In 1921, the massive luxury liner, the SS Paris, departs from the French port Le Havre for New York on its maiden voyage. There are thousands aboard and no doubt each has his own unique story to tell, an interesting reason for making the voyage, but Crossing on the Paris by Dana Gynther focuses on three women. For these three, the crossing is more than just a physical journey. It’s a time of self-examination and self-discovery.
First Class passenger Vera Sinclair is a wealthy, elderly American ex-patriot returning to New York after a lifetime in Paris. Despite a short-lived marriage, numerous love affairs, and many friendships, she is returning home to die alone. She has been diagnosed with breast cancer and her slow deterioration has frightened away the man she considered her closest friend. On the journey home, re-reading her journals, she’s left to wonder if the accumulated wisdom of old age is any wisdom at all. And what use is it to anyone?
Down in steerage, Julie Vernet in an employee not a passenger. She is a maid working with the lower class passengers emigrating to New York. A petite, shy girl, Julie’s life has been one of quiet despair since her four brothers were all killed in the Great War. She needs a new start. Julie’s shipboard experiences are eye-opening and ultimately appalling as she learns how to navigate the world beyond Le Havre.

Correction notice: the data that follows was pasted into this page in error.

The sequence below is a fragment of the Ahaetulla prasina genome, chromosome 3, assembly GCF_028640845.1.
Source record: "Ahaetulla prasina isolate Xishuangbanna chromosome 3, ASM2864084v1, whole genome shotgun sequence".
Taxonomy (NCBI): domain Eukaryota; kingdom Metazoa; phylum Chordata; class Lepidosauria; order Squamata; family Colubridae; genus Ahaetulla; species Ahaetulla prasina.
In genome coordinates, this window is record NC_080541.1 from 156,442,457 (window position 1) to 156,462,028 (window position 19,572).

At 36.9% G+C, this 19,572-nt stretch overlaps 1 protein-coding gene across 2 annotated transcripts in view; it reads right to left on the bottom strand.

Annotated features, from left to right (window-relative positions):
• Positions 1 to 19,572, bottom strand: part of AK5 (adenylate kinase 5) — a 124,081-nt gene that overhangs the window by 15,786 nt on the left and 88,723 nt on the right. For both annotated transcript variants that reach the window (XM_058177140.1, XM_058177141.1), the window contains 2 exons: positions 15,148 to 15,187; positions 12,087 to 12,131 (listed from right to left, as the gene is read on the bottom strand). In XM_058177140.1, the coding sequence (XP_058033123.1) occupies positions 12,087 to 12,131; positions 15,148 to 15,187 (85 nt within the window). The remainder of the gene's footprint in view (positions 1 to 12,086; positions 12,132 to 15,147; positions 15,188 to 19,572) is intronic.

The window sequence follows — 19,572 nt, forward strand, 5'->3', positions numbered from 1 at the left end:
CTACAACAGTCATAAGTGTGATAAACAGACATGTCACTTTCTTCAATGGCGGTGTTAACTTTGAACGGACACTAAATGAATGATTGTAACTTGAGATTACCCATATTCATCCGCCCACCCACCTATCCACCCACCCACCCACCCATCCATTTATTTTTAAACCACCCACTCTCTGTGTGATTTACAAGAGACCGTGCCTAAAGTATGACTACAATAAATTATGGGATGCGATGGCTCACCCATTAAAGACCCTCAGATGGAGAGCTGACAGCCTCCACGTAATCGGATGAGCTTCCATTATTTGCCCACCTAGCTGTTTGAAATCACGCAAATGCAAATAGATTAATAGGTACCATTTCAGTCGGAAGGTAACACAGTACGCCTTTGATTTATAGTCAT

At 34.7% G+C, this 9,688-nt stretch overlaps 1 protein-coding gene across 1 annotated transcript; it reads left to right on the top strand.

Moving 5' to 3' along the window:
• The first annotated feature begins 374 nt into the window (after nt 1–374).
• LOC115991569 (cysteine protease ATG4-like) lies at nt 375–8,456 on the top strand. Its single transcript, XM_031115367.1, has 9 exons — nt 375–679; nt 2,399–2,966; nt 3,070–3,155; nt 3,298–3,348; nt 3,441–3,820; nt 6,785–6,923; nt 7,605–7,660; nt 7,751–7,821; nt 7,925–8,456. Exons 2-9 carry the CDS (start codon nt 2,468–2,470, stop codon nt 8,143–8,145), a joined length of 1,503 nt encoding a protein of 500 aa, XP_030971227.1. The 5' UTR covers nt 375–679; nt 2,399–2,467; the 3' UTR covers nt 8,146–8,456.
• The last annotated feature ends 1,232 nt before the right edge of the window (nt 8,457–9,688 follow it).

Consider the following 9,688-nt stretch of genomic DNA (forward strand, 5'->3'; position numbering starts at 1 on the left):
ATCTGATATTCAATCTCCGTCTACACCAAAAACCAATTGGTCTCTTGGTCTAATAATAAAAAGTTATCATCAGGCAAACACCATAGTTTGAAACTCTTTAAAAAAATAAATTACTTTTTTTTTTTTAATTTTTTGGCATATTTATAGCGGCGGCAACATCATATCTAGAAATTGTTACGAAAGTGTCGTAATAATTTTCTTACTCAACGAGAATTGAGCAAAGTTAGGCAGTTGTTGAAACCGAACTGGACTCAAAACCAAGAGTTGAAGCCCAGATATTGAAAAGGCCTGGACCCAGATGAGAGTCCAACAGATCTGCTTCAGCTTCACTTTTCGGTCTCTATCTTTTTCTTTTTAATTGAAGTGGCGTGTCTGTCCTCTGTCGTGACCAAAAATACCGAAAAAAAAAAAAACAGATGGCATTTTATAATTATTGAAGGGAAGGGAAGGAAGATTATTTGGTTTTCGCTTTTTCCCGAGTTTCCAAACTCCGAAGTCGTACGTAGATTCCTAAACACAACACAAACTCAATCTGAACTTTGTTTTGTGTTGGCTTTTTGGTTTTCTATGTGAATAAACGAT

The three women’s paths cross and cross again as the trans-Atlantic journey progresses. These are lovely character sketches. I found myself sympathizing with all three women and pulling for them to make the right choices. The descriptions of the luxury liner as well as the detours into the lives of the women off the boat were all beautifully detailed. When N.Y. harbor comes into sight, the book draws to a satisfying conclusion. This was a perfect pre-Holiday read.